From Capitol Hill to the maritime media to labor, opposition to the McCain amendment that would eliminate part of the Jones Act if it is included in the Keystone XL Pipeline legislation being debated in the Senate continues to mount.
Last week, Senator John McCain (R-AZ) offered an amendment to the Keystone bill that would do away with the domestic build portion of the Jones Act, the nation’s freight cabotage law. The MTD – working with its affiliates, Port Maritime Councils and allies across the country – is urging legislators to defeat the amendment. The Jones Act has received strong bipartisan support in Washington for decades.
U.S. Representative Linda Sanchez (D-CA) wrote in The Hill that the amendment “would undermine our domestic maritime industry and threaten the more than 400,000 jobs it supports nationwide. After years of stagnation, the American maritime industry is investing a record amount in new ship construction with American shipyards building many modern state-of-the-art vessels.”
The congresswoman further noted, “The Jones Act is an essential pillar of national and homeland security. A strong domestic shipyard base helps support strategic sealift requirement and Navy shipbuilding while ensuring that U.S. ports are free from foreign influence.”
From the pages of Maritime Executive, Publisher and Editor-in Chief Tony Munoz stated in an editorial, “McCain’s laissez-faire sentiments would actually destroy U.S. jobs, lower personal income, devastate U.S. vessel-operating companies and obliterate American shipbuilders, never mind the national security impacts.
“Meanwhile, statistics show that there is a steady loss of blue-collar jobs such as those found in shipyards, contributing to growing income inequality in the U.S. Despite the fact that 63 percent of the jobs lost during the Great Recession have been replaced, middle class incomes have actually declined by 11.6 percent,” added Munoz in his January 18 editorial.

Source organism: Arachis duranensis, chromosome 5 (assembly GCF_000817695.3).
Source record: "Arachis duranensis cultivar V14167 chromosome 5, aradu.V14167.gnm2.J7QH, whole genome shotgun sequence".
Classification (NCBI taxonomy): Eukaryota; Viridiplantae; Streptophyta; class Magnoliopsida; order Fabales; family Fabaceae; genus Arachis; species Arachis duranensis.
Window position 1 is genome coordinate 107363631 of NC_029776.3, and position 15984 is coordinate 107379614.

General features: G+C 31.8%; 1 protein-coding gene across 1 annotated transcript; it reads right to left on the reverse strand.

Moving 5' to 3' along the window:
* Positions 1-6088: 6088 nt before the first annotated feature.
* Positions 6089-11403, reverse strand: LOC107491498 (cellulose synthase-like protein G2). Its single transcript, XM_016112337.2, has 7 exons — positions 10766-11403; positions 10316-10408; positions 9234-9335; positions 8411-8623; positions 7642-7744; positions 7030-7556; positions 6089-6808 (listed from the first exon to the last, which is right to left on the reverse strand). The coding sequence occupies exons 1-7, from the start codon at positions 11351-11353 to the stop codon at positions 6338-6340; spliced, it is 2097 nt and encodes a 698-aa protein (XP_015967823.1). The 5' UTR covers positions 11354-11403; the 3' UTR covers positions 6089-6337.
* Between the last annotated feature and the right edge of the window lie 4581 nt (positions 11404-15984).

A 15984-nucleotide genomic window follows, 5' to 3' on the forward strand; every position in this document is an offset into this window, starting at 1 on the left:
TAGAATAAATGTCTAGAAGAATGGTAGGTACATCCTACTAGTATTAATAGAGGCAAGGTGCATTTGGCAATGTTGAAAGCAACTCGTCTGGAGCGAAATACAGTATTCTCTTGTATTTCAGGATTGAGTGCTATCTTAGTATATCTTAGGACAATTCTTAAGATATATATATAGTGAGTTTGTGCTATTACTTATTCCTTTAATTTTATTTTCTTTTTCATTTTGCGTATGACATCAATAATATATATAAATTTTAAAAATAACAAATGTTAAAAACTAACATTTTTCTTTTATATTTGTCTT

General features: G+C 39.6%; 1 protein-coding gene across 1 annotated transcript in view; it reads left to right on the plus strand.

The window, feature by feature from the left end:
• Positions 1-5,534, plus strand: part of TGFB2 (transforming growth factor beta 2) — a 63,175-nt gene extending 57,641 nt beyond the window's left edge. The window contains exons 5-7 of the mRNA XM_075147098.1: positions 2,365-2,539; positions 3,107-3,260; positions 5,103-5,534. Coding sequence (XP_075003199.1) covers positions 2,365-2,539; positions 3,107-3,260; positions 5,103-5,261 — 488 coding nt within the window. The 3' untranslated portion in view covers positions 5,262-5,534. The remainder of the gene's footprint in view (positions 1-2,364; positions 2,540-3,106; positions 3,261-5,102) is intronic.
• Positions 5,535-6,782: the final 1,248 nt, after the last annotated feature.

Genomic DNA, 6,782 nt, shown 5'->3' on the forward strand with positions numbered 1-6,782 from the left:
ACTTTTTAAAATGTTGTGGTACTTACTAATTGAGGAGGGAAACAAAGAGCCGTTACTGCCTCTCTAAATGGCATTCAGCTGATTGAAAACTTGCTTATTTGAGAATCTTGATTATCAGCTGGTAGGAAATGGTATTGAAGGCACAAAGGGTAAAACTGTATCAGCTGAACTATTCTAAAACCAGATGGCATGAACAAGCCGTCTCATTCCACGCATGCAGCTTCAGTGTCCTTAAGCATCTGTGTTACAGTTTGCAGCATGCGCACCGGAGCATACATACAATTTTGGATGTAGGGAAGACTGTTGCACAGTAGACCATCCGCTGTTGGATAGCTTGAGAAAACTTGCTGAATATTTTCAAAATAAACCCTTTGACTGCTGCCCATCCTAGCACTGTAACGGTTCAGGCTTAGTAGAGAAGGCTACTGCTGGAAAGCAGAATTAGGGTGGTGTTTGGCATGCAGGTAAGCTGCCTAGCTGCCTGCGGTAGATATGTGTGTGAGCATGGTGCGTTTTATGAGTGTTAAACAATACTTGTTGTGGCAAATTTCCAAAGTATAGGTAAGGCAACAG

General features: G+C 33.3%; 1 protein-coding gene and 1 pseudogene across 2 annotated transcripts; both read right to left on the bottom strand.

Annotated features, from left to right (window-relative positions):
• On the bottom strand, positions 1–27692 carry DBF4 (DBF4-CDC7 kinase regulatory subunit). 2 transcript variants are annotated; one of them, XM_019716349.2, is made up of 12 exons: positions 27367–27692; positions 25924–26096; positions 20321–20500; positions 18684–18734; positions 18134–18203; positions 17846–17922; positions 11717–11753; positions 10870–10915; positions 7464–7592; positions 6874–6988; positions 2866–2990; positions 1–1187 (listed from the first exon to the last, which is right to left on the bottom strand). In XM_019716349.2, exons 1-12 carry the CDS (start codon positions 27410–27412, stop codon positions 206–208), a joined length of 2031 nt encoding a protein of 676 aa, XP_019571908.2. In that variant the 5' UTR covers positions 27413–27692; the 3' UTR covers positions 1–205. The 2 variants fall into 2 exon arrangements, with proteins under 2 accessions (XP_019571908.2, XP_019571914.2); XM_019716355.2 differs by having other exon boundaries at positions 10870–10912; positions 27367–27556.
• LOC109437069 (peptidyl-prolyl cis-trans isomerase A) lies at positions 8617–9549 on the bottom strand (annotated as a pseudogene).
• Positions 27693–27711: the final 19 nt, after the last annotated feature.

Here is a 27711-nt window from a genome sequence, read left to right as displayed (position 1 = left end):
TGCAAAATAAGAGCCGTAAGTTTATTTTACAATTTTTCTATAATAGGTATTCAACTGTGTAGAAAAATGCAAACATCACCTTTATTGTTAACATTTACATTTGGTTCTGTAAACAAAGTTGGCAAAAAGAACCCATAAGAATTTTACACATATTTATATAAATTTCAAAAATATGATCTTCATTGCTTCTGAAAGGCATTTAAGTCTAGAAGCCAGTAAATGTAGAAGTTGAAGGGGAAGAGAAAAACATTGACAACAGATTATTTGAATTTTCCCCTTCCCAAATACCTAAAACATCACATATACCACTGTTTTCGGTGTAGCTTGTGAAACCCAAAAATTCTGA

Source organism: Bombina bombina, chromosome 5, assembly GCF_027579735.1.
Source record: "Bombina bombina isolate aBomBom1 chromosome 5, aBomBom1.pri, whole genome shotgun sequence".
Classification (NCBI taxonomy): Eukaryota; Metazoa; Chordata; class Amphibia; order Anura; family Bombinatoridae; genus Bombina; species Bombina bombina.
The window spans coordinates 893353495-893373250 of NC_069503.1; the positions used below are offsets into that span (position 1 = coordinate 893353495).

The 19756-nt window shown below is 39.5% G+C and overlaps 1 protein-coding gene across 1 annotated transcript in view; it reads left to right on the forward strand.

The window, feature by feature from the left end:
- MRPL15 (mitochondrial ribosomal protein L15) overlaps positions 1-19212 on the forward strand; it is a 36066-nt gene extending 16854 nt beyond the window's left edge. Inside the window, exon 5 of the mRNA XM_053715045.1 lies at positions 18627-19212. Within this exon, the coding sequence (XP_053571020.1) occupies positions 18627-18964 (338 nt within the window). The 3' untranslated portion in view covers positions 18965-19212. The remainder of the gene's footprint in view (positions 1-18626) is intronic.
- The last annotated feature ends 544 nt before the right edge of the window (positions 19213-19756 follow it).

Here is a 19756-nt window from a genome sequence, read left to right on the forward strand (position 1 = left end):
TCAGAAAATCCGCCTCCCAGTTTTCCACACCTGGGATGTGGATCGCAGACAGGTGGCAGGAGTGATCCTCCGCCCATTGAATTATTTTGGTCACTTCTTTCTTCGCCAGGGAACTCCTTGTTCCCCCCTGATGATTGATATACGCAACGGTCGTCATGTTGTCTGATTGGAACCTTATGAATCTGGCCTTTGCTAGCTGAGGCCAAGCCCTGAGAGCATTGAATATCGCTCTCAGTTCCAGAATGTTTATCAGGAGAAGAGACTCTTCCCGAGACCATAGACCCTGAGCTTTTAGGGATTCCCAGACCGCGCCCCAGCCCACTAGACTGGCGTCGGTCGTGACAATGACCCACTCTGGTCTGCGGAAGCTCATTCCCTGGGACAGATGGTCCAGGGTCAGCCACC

President Thomas Buffenbarger of the MTD-affiliated International Association of Machinists told Senators that “the Jones Act has the strong support of the U.S. Navy and the Department of Defense. Passage of Senator McCain’s amendment would result in the outsourcing of U.S. shipbuilding to foreign nations, which will not only severely damage our defense capabilities, but will also devastate U.S. commercial shipbuilding and lead to a loss of good-paying American jobs.”
Ed Wytkind, president of the Transportation Trades Department, AFL-CIO, challenged the McCain amendment assumption that it would benefit the economy: “This could not be further from the truth. By removing the build provision of the Jones Act, the amendment would eliminate 400,000 U.S. jobs, reduce the GDP by $36 billion, and erase $24 billion in American workers wages and benefits. In fact, the only parties that stand to benefit from this amendment are heavily subsidized foreign shipping competitors who are not subject to U.S. laws, regulations, environmental standards and taxes.”
The Senate debate on the Keystone XL Pipeline bill is expected to continue through mid-January. Amendments will be handled before the final legislation is considered.